3. Is the adapter providing any additional behaviour? - Maybe its trapping errors, providing some rudimentary meta-data, and generally acting as a boundary type. If the underlying type does all of that this, then logic is duplicated, See if it can be deleted.
  4. Is the the adaptor mostly boiler plate? - Yes definetly, the knowledge in it could be essential reduced down to Adaptor("meta-data", request -> fooClient.call(request)) and that line could be stored within an sort of IoC, Factory, hard-coded procedure.

Java has lambda syntax. https://docs.oracle.com/javase/tutorial/java/javaOO/lambdaexpressions.html

One possible re-write:

public class Adapter<Request, Response> {
    protected String metadata;
    protected Function<Request, Response> adapted;

    public Adapter(String metadata, Function<Request, Response> adapted)
    {
        this.metadata = metadata;
        this.adapted = adapted;
    }

    public Optional call(Request request) {
        try {
            return Optional.ofNullable(adapted(request));
        } catch(Exception ex) {
            log.error("bad thing happened", ex);
            return Optional.empty();
        }
    }
}

Now you have one class to test for actual logic.

And then somewhere else:

List a = new List();
a.Add(new Adaptor("meta-data", request -> fooClient.call(request)));
a.Add(new Adaptor("meta-data", request -> fooClient2.call(request)));
a.Add(new Adaptor("meta-data", request -> request.prop ? null : fooClient2.call(request)));

You'll still need to exercise these lambdas, but it might just so be easier in the factory context anyway.

Another rewrite is to phrase the adapter itself as a lambda in the form Function<Request, Response>. This would then boil down to one lambda per adapted service

request -> {
    try {
        return Optional.ofNullable(adapted(request));
    } catch(Exception ex) {
        log.error("bad thing happened", ex);
        return Optional.empty();
    }
}

This won't reduce the amount of testing, it still has the same surface area as the adaptor class, but there is definitely less boilerplate, and opens up ways to simplify configuration. (which could potentially be a bigger win).

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  • Thanks for your response. Well I was simplifying a bit and actually the existence of this AdapterBase is not a question - under the hood it couples a lot of things together which is required in our service to call dependencies (e.g. measuring latency, etc.). The question is more like, do I need to test every single implementation or it's totally fine to create an implementation for the sake of unit testing and just test that? – maestro Nov 9 at 17:56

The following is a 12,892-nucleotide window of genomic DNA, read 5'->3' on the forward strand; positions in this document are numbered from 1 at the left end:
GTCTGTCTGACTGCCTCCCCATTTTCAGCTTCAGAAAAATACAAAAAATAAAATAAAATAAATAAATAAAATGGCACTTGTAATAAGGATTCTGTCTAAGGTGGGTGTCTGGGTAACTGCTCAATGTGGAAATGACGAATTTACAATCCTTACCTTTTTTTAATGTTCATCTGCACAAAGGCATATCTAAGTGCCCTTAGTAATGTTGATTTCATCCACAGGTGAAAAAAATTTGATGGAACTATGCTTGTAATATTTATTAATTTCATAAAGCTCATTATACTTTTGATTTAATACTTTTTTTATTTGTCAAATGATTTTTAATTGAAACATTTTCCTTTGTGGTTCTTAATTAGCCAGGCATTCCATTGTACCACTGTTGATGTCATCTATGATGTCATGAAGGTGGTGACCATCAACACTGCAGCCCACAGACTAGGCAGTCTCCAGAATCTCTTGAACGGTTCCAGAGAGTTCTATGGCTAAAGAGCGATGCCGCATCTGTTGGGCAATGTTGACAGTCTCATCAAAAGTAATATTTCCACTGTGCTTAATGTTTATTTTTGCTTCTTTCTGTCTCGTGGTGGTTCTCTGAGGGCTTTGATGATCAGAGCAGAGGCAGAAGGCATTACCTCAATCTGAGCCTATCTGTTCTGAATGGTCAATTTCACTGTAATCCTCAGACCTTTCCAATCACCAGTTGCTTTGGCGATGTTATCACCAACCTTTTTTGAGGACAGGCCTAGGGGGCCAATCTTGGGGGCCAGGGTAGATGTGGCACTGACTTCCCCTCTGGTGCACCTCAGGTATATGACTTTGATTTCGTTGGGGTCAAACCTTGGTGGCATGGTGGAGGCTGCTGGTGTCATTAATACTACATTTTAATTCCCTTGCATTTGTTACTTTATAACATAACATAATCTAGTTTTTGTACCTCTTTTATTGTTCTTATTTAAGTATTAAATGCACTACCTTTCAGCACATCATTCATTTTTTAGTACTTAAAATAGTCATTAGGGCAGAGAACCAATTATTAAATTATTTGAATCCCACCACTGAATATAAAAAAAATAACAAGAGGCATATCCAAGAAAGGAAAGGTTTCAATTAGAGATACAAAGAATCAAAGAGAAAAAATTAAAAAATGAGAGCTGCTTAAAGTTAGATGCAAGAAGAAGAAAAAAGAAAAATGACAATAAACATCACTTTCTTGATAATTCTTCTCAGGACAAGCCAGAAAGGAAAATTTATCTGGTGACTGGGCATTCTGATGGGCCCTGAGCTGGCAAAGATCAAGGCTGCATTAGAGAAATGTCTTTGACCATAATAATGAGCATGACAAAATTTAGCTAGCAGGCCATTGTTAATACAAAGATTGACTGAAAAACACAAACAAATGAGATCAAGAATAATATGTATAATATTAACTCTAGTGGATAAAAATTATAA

• You're on the right track asking the question, but praying that the code doesn't change implies that this program is already dead. Only dead program's don't change. Only dead programs need no explanation. If you want to remove these repeated tests, you either need to shift the test burden up to more expensive testing. leverage the compiler's compilation errors (generics) to preclude bad use, or refactor the implementations to seperate the generic/specific code. If you have control of the adapted objects, impose a generic interface on them, you can then get away with a single adaptor. – Kain0_0 yesterday

I get paid for code that works, not for tests, so my philosophy is to test as little as possible to reach a given level of confidence -- Kent Beck.

Tony Hoare talked about code that "obviously has no deficiencies." My usual spelling is "too stupid to fail".

How often are you editing these implementations? How often are you actually finding bugs in them? Are the tests providing extra value as documentation? Are they still contributing to your design processes?

Writing a test costs money. Maintaining a test costs money. Running a test costs money. If the tests aren't giving you anything back, that money is wasted.

In writing [Why Most Unit Testing is Waste], Jim Coplien observed that low risk tests have low (potentially negative) payoff. He describes a number of categories of test where the value prop is suspect -- I suspect you will find that the tests you are questioning here fall into one or more of those categories.

Horses for courses.

  • see also stackoverflow.com/q/18714489/2303202 – max630 Nov 9 at 7:46
  • 2
    "Writing a test costs money. Maintaining a test costs money. Running a test costs money." And maintaining code that isn't supported and documented by tests will cost you way more money... – David Arno Nov 9 at 10:15